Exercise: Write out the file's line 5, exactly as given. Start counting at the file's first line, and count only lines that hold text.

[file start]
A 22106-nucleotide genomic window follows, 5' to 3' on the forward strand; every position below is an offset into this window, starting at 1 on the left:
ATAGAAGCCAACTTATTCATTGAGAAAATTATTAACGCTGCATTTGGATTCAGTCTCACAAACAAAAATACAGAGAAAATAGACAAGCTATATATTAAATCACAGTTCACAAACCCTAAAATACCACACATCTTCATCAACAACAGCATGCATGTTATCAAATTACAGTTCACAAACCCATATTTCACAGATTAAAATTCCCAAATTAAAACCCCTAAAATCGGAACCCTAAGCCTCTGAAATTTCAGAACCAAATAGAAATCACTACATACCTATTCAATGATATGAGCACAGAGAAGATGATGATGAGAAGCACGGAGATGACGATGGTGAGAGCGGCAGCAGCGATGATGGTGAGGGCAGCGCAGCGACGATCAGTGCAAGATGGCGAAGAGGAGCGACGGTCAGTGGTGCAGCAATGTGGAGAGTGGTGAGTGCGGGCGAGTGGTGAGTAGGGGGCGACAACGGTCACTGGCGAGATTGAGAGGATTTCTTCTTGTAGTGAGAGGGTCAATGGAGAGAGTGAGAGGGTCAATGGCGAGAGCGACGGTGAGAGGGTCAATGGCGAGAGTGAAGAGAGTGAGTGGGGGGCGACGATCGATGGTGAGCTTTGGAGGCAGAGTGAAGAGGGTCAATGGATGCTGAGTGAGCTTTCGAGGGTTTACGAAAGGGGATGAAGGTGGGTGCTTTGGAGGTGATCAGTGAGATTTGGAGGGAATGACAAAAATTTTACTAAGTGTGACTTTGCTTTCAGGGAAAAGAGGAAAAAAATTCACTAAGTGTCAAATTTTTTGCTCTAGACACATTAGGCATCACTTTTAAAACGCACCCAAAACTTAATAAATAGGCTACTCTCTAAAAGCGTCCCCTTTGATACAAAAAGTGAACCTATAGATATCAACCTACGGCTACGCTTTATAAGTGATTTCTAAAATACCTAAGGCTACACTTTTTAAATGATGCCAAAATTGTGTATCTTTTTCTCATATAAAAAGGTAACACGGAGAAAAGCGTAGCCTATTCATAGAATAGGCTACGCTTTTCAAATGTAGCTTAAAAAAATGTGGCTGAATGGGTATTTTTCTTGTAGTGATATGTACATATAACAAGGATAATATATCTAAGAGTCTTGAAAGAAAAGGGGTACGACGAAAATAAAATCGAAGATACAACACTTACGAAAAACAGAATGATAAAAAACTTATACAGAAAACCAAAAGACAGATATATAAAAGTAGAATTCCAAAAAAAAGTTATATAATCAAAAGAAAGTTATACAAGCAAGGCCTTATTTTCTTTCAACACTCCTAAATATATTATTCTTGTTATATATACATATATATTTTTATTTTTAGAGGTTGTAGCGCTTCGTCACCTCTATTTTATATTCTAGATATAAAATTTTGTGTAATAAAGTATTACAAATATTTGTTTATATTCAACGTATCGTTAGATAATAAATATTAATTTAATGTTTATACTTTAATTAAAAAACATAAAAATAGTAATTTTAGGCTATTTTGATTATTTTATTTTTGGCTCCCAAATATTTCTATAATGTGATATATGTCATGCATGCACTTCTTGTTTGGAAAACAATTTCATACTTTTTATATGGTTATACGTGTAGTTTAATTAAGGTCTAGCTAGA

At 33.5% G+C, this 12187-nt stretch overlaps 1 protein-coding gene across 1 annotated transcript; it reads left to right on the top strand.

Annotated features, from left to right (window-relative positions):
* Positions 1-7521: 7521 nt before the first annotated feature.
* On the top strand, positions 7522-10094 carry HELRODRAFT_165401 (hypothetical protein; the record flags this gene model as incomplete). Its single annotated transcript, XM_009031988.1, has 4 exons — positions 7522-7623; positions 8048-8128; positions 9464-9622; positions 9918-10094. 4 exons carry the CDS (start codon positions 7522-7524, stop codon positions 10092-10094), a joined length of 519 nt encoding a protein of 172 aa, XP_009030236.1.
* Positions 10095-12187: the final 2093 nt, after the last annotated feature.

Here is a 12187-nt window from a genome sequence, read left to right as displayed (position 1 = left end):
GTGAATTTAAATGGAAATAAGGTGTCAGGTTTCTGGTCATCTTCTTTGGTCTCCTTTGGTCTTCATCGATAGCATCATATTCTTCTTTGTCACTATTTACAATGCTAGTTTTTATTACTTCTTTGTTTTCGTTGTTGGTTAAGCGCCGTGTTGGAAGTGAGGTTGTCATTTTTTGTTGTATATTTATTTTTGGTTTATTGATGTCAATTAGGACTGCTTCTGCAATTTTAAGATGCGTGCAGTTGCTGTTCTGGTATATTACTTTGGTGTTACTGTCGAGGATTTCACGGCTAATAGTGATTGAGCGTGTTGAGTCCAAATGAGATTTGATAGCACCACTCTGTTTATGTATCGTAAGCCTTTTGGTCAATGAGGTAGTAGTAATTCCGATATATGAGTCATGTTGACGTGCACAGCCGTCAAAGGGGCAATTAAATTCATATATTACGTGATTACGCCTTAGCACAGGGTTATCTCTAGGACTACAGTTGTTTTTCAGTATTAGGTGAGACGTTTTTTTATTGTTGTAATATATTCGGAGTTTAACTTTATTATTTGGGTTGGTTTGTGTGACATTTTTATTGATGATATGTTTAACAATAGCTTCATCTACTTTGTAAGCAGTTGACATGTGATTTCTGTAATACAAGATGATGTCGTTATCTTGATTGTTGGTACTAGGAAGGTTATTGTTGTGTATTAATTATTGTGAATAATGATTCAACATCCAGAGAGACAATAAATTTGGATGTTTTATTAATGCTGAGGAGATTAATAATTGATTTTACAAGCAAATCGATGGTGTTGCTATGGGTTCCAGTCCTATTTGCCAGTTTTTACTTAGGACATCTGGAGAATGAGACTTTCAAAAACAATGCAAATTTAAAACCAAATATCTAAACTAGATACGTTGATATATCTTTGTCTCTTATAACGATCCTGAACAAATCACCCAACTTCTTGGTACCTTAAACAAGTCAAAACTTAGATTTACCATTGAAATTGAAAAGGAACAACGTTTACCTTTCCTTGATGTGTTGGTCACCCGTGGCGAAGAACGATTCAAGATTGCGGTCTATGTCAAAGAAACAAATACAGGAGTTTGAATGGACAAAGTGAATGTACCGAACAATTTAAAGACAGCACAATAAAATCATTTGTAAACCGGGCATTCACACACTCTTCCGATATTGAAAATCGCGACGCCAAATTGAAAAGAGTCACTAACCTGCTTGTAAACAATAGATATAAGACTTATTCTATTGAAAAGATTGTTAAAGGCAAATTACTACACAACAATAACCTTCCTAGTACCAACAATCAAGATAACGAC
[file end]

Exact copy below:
* Positions 1-7521: 7521 nt before the first annotated feature.